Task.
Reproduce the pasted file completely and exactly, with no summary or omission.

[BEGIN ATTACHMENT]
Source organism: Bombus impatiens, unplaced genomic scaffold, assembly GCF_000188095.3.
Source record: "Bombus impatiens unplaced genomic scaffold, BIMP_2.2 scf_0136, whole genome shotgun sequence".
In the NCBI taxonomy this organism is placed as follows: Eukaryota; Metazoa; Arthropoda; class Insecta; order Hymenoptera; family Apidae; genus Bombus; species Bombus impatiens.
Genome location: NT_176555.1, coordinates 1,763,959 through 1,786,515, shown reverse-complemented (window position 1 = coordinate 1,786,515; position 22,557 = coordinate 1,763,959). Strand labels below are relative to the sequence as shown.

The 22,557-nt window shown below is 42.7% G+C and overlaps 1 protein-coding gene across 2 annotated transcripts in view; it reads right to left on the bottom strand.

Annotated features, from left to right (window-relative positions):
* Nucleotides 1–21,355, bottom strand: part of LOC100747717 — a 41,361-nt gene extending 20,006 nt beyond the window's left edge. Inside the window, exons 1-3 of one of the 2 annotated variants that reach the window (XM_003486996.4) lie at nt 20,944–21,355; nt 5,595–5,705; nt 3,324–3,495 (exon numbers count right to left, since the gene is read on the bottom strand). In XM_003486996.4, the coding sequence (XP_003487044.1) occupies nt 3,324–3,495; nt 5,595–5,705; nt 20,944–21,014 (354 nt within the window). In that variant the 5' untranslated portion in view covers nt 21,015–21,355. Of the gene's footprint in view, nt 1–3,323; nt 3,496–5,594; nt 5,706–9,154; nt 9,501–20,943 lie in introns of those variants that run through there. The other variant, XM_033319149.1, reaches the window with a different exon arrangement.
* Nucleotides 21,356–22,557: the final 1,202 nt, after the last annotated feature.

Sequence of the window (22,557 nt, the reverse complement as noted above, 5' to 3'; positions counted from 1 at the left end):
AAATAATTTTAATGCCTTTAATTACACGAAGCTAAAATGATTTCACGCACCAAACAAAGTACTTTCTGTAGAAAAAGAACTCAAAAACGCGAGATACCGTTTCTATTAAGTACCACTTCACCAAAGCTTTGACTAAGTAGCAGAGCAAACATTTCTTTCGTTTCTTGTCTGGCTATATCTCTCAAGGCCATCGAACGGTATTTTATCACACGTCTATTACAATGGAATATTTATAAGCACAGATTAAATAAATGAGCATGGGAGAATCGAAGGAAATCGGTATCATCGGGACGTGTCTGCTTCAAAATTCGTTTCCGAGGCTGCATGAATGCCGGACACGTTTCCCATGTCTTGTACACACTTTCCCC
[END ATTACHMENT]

Source organism: Bombus impatiens, unplaced genomic scaffold, assembly GCF_000188095.3.
Source record: "Bombus impatiens unplaced genomic scaffold, BIMP_2.2 scf_0136, whole genome shotgun sequence".
In the NCBI taxonomy this organism is placed as follows: Eukaryota; Metazoa; Arthropoda; class Insecta; order Hymenoptera; family Apidae; genus Bombus; species Bombus impatiens.
Genome location: NT_176555.1, coordinates 1,763,959 through 1,786,515, shown reverse-complemented (window position 1 = coordinate 1,786,515; position 22,557 = coordinate 1,763,959). Strand labels below are relative to the sequence as shown.

The 22,557-nt window shown below is 42.7% G+C and overlaps 1 protein-coding gene across 2 annotated transcripts in view; it reads right to left on the bottom strand.

Annotated features, from left to right (window-relative positions):
* Nucleotides 1–21,355, bottom strand: part of LOC100747717 — a 41,361-nt gene extending 20,006 nt beyond the window's left edge. Inside the window, exons 1-3 of one of the 2 annotated variants that reach the window (XM_003486996.4) lie at nt 20,944–21,355; nt 5,595–5,705; nt 3,324–3,495 (exon numbers count right to left, since the gene is read on the bottom strand). In XM_003486996.4, the coding sequence (XP_003487044.1) occupies nt 3,324–3,495; nt 5,595–5,705; nt 20,944–21,014 (354 nt within the window). In that variant the 5' untranslated portion in view covers nt 21,015–21,355. Of the gene's footprint in view, nt 1–3,323; nt 3,496–5,594; nt 5,706–9,154; nt 9,501–20,943 lie in introns of those variants that run through there. The other variant, XM_033319149.1, reaches the window with a different exon arrangement.
* Nucleotides 21,356–22,557: the final 1,202 nt, after the last annotated feature.

Sequence of the window (22,557 nt, the reverse complement as noted above, 5' to 3'; positions counted from 1 at the left end):
AAATAATTTTAATGCCTTTAATTACACGAAGCTAAAATGATTTCACGCACCAAACAAAGTACTTTCTGTAGAAAAAGAACTCAAAAACGCGAGATACCGTTTCTATTAAGTACCACTTCACCAAAGCTTTGACTAAGTAGCAGAGCAAACATTTCTTTCGTTTCTTGTCTGGCTATATCTCTCAAGGCCATCGAACGGTATTTTATCACACGTCTATTACAATGGAATATTTATAAGCACAGATTAAATAAATGAGCATGGGAGAATCGAAGGAAATCGGTATCATCGGGACGTGTCTGCTTCAAAATTCGTTTCCGAGGCTGCATGAATGCCGGACACGTTTCCCATGTCTTGTACACACTTTCCCC